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Dorset Healthcare NHS Foundation Trust unlocks critical data centre constraints to improve capability with virtualisation


Space and power are core issues facing the progressive IT department. Dorset HealthCare NHS Foundation Trust (DHFT) had a pressing need for data centre space to meet growing requirements. However, sited on a limited power supply, expanding the data centre was not possible as the main power phase was stretched to the limit.

Healthcare IT specialist CSA Waverley, developed a creative resilient solution that unlocked space, reduced power draw and provided a flexible future proofed infrastructure.

The client

DHFT is a Specialist Trust providing Mental Health, Learning Disability, Addictions, Community Brain Injury and Community Dental Services for over 700,000 people in Eastern Dorset and a number of services across the whole of Dorset.

The organisation operates across 30 sites with over 2,000 users backed by more than 50 servers, 1000 PCs and laptops. All sites use individual backup mechanisms and an IT team of 10 provides service, support and management functionality across all mental health services across Bournemouth, East and West Dorset.

The challenge

  • Overcome power supply overdraw and zero server room space
  • Increase capability and functionality
  • Provide a resilient and flexible architecture capable of matching Trust progression
  • Deliver business continuity

DHFT sits on a limited spur of the local electricity network and is housed in an old Victorian building with poor energy performance credentials. Legacy infrastructure also generated considerable amounts of heat that demanded large amounts of cooling, which in turn drew heavily on power.

With pressure to increase capability to cope with N3 and Community of Interest Network (COIN) projects, the IT team had to find space and power to house two full cabinets of equipment.

Nigel Rodgers, Head of Information Technology at the Trust, explains: “We had critical issues with power and our old building.

“These chronic problems meant we were overdrawing power by 10% with inefficient servers and overburdened air conditioning that couldn’t cope. The power problem became critical in the winter months when staff used electric fan heaters. But due to the size of the server room we couldn’t legally introduce a second phase, to load the room, to cope with any further technology.

“Worst case scenarios have seen one phase blow, which put a third of the building out, including the computer room and a temporary return to a paper based office system. This is totally unacceptable as patients sometimes found themselves in the dark.

“Our electric bill was astronomical and our IT systems were far from resilient.

“The IT team’s mission to improve capability meant a new building, the purchase of a sub-station or a technological miracle.”

CSA Waverley was successful in a three-way bid process to address these problems.

The solution

CSA Waverley used a Novell PlateSpin PowerRecon Assessment to qualify that DHFT could consolidate its existing estate of over 30 servers, reducing power requirement and saving space.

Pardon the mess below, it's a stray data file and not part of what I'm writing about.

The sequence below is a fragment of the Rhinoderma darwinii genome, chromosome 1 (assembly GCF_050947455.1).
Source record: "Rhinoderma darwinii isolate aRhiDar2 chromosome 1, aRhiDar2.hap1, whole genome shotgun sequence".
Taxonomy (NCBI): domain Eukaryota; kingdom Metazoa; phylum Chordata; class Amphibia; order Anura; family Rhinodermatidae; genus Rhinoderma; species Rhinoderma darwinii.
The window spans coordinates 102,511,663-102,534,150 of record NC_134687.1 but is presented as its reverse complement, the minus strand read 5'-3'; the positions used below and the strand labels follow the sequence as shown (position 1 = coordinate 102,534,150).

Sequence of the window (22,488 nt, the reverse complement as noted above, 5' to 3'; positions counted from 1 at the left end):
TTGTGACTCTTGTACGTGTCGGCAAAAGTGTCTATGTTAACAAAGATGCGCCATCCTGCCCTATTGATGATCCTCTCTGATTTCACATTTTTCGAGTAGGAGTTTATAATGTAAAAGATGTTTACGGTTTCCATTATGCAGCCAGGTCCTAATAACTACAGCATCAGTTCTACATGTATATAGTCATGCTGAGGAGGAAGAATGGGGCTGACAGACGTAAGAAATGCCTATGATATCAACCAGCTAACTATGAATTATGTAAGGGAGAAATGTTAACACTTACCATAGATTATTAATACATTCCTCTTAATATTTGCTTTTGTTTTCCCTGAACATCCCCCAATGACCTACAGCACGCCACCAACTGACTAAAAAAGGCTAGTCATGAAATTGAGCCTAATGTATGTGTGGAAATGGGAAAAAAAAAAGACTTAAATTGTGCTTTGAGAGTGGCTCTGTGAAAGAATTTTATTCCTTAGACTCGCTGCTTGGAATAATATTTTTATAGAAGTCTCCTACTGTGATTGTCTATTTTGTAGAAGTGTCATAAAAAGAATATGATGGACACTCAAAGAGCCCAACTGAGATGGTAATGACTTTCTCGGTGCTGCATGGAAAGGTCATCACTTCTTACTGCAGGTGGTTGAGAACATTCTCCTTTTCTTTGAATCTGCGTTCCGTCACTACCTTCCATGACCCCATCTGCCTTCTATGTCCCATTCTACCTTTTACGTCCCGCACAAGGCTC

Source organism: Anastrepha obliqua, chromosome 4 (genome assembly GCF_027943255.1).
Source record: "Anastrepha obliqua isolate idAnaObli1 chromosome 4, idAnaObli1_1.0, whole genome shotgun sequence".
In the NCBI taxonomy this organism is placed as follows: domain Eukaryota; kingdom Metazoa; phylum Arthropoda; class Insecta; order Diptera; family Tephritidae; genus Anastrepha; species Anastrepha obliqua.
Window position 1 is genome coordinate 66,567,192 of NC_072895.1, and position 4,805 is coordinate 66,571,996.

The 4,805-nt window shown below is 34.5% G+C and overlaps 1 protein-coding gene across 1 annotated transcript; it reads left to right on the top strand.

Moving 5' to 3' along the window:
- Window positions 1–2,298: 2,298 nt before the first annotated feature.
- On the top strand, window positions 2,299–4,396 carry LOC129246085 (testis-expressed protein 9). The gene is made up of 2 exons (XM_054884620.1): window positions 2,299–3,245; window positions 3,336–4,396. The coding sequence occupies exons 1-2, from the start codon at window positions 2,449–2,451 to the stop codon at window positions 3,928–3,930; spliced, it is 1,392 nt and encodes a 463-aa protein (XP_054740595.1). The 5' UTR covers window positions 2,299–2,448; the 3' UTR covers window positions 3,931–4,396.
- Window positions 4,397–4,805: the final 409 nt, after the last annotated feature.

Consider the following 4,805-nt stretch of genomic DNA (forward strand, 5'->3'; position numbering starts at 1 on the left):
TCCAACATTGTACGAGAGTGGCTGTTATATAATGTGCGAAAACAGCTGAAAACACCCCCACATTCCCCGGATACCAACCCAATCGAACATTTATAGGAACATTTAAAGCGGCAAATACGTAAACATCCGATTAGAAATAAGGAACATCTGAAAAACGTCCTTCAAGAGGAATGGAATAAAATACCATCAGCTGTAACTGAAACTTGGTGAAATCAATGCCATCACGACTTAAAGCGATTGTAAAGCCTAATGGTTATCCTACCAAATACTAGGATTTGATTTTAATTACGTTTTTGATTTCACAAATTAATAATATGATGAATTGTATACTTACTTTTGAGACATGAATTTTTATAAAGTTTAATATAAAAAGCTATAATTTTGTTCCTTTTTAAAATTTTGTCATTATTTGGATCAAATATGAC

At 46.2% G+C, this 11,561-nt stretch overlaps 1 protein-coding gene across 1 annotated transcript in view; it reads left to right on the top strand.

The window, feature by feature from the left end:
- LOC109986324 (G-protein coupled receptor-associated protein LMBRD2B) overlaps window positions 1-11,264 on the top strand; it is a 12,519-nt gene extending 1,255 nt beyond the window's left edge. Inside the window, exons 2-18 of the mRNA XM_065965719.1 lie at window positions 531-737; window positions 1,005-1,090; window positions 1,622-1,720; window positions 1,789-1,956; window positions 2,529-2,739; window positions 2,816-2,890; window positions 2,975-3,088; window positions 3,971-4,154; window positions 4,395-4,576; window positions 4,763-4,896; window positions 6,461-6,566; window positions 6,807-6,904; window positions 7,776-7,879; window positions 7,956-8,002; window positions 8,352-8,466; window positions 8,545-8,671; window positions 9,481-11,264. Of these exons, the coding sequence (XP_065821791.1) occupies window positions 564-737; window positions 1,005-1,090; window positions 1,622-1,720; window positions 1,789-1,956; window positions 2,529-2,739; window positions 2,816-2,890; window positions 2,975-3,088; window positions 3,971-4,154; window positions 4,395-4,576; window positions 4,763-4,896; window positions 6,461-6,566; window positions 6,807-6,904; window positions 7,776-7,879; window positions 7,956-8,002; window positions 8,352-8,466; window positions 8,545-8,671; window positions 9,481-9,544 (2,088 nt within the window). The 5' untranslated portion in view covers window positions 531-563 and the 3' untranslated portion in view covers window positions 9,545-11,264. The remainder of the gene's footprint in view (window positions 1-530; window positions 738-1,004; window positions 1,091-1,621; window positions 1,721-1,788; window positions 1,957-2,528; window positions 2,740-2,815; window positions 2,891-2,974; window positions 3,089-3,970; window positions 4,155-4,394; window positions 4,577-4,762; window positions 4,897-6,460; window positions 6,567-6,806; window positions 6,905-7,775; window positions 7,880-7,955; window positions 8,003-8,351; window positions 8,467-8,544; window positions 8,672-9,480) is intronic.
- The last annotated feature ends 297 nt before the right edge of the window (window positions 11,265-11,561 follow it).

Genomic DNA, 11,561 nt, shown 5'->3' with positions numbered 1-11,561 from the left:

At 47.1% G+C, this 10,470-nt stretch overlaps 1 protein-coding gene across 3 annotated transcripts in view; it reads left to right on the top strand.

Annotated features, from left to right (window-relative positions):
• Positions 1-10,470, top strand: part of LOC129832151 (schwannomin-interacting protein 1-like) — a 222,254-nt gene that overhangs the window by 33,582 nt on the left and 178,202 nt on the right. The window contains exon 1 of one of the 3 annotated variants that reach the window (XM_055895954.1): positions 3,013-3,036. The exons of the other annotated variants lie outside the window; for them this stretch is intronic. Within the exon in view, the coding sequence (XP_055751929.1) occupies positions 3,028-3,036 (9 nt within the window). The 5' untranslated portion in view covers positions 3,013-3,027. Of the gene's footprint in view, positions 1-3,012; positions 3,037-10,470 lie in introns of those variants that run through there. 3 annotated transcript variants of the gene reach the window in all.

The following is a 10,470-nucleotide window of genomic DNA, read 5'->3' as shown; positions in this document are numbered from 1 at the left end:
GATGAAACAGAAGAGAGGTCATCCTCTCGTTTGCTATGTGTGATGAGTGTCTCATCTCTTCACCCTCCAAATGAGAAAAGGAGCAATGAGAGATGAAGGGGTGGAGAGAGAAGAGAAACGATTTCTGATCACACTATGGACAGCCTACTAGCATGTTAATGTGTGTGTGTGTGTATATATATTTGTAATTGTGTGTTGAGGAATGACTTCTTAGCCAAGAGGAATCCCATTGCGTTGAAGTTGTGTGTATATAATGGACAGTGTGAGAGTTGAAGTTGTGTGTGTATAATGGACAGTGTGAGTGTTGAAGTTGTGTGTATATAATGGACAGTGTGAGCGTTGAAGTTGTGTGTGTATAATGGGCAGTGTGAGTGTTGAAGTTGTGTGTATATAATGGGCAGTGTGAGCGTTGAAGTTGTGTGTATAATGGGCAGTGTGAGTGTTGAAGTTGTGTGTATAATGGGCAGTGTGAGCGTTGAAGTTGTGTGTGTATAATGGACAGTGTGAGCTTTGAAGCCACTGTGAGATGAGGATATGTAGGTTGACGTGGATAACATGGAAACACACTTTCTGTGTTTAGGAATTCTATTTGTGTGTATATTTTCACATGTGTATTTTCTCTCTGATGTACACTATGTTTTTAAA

The team developed a value for money plan to consolidate the Trust’s Windows server estate, based on HP DL Servers, but maintaining some existing HP UNIX technology for flexibility. Virtualisation became the only feasible option given the constraints of the challenge.

Three HP blades running VMware ESX and two management blades have been introduced.

The application of VMWare and blade architecture has paved the way for future projects to consolidate and migrate both live and legacy UNIX systems to a virtual environment.

The team had to design a tight implementation plan with little tolerance for downtime, given a need to test and introduce the virtual infrastructure before cooler autumn months, when the Trust’s power requirement classically went up.

Equally, the team had to design a staged and managed process of build and migration as the poor power availability limited parallel operation of new and old infrastructures.


Nigel Rodgers, Head of Information Technology at the Trust, said: “We have consolidated our infrastructure by 67% and saved 74% on our energy bill thanks to a refined and efficient data centre that meets green IT imperatives.

“Energy has been saved by using less hardware and HP blade power management, which powers-down unused capacity during low usage periods. In turn, our air conditioning has been turned down by 5 degrees per unit. The proliferated impact has been phenomenal.

“We’ve survived the power crisis and freed up space to add the core of a resilient WAN, as well as testing and refining failover services. Without virtualisation and blades we simply couldn’t have fitted it into the

“We have future-proofed the Trust’s capability to accommodate the next generation of applications and deliver services beyond community of interest projects.

“The savings objectives have been exceeded so much that we have also added another ESX blade and doubled the storage capacity on the SAN overnight. Provisioning of a large data warehouse has become a simple operation.

“We have unlocked flexible backup, improved its speed and can test encryption processes. This has elevated the credibility of our DR and backup policies, providing an extra layer of security and resilience.

“Overall we have achieved 100% resilience, eliminating physical issues, black-outs and downtime since project delivery. Increased capability and functionality have enabled us to better serve staff and patients in a more sustainable manner, providing highly available, load balanced applications and improved business continuity.”

The author

Andrew Boyle, Managing Director, CSA Waverley

(ITadviser, Issue 61, Spring 2010)



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